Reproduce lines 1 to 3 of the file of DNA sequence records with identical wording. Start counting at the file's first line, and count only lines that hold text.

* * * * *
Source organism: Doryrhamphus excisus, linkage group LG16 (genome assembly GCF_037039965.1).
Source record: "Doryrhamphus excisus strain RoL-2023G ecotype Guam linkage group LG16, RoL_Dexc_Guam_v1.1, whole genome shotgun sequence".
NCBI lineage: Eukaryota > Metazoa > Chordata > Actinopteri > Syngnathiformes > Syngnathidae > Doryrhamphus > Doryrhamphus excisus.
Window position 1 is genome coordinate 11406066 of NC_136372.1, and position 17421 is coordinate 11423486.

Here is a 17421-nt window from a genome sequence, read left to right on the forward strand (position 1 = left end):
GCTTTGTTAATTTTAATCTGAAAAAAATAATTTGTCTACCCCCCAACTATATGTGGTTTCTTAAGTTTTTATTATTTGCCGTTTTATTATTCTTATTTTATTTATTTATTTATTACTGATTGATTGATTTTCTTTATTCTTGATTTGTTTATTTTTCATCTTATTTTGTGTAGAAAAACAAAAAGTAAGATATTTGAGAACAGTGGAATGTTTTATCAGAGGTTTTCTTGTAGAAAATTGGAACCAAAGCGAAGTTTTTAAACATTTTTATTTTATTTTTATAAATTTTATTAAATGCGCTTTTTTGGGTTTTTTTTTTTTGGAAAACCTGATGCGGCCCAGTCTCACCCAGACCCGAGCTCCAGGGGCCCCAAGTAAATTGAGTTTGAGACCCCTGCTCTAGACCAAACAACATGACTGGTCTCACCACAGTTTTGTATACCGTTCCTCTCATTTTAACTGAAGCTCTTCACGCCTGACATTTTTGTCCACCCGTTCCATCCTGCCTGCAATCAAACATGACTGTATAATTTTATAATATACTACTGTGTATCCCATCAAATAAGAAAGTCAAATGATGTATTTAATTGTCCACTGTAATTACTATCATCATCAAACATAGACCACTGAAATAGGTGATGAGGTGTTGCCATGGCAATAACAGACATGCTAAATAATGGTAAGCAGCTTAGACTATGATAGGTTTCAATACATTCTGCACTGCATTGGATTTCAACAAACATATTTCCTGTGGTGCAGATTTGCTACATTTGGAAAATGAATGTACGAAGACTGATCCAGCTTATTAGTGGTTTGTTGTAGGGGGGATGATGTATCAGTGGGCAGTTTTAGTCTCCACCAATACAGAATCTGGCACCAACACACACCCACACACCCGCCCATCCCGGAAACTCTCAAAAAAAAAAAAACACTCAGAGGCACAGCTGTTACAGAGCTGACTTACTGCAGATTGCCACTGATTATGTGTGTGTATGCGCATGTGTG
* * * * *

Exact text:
Source organism: Doryrhamphus excisus, linkage group LG16 (genome assembly GCF_037039965.1).
Source record: "Doryrhamphus excisus strain RoL-2023G ecotype Guam linkage group LG16, RoL_Dexc_Guam_v1.1, whole genome shotgun sequence".
NCBI lineage: Eukaryota > Metazoa > Chordata > Actinopteri > Syngnathiformes > Syngnathidae > Doryrhamphus > Doryrhamphus excisus.